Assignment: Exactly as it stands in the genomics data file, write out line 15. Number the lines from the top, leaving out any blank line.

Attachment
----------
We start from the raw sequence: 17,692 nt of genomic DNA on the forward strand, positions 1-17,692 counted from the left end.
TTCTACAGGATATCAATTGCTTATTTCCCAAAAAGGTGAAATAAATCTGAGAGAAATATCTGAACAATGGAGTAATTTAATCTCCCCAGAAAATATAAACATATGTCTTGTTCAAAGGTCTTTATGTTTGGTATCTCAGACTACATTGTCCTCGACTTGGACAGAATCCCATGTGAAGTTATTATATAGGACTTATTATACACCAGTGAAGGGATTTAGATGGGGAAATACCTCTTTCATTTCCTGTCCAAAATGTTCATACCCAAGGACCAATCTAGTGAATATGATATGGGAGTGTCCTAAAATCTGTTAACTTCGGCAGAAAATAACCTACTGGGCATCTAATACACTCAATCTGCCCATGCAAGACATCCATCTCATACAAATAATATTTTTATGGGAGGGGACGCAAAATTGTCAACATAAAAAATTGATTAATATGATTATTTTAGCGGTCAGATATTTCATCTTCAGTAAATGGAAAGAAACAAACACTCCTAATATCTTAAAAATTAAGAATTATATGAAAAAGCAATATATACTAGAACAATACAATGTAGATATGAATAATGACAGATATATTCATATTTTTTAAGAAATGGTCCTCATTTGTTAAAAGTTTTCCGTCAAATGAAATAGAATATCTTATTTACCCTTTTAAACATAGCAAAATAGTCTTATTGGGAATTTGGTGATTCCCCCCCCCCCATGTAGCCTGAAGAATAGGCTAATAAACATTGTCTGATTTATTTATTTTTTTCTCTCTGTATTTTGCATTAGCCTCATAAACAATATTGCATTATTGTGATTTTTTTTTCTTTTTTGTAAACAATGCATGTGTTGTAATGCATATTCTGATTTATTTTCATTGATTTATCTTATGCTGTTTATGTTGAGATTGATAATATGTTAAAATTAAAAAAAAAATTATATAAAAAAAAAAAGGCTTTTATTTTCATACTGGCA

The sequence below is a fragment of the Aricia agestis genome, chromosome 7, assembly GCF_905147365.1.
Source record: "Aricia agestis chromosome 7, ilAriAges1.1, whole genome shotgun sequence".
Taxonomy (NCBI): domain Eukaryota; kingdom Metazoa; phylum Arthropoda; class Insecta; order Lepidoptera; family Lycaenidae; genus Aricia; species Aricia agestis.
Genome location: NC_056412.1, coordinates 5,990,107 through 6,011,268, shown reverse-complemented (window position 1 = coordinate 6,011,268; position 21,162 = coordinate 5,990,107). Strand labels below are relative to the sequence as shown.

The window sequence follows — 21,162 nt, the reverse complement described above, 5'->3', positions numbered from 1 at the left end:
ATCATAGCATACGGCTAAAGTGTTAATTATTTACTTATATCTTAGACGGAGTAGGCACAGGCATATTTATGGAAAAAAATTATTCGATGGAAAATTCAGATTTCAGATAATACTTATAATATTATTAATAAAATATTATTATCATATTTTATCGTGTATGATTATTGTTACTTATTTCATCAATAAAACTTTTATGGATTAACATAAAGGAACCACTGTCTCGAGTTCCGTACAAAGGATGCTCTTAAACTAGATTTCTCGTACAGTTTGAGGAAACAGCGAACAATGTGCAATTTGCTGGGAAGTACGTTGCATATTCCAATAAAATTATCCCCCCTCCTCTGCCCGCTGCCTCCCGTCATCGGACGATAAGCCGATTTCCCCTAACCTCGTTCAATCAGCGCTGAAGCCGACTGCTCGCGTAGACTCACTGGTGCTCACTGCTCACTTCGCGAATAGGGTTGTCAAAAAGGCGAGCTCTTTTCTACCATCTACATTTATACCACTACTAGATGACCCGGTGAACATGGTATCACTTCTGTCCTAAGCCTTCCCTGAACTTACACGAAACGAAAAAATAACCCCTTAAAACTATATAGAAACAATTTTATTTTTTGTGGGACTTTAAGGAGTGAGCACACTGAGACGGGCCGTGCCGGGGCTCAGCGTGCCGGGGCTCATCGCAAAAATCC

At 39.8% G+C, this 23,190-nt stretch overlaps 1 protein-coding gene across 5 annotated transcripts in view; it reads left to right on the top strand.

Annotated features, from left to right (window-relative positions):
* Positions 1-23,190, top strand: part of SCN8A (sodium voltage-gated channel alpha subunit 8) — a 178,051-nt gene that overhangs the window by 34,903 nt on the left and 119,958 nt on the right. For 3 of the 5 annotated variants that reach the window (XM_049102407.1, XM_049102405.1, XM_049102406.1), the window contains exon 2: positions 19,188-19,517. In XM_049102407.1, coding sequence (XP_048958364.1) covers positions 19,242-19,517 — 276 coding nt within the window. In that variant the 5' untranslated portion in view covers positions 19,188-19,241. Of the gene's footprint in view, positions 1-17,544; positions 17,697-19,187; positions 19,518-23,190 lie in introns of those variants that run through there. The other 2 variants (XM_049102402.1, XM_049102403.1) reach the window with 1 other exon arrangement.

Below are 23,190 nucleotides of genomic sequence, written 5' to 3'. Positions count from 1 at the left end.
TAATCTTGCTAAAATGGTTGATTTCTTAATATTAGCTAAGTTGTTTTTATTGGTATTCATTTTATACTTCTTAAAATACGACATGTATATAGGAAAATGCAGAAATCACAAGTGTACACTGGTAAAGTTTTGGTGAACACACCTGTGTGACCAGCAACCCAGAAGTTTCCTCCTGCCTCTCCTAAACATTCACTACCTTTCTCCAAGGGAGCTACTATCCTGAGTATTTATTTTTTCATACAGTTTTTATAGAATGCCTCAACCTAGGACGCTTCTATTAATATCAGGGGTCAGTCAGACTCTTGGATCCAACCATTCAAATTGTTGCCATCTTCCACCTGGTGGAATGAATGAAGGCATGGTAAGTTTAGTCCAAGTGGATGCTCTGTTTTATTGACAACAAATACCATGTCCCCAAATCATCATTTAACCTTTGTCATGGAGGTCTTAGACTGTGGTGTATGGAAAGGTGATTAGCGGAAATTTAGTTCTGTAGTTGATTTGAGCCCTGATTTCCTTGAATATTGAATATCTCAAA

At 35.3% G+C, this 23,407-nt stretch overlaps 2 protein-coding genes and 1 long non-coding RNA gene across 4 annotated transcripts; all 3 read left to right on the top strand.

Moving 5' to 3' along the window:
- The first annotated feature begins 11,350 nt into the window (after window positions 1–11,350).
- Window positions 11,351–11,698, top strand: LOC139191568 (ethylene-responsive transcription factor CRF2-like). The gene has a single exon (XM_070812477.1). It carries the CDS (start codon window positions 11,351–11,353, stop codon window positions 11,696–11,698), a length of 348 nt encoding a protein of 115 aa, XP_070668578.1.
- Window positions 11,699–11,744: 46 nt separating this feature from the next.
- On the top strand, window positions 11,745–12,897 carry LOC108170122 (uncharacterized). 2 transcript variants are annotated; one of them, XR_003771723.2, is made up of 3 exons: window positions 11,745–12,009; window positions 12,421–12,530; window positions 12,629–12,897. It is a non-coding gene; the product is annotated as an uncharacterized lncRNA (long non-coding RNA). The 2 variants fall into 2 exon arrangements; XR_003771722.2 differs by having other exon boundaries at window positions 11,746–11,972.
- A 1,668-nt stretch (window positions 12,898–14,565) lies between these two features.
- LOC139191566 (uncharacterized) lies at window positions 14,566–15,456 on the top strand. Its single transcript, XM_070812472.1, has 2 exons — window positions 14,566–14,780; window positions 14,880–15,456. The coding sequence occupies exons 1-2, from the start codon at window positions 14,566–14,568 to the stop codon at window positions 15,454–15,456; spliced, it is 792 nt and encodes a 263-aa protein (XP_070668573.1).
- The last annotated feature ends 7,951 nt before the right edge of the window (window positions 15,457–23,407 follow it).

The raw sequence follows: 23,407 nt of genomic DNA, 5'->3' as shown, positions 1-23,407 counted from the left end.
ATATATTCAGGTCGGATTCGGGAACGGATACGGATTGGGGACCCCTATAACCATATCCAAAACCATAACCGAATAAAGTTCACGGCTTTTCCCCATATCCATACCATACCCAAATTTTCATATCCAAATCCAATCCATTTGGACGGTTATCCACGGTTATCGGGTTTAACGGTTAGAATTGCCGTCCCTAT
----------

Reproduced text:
Moving 5' to 3' along the window: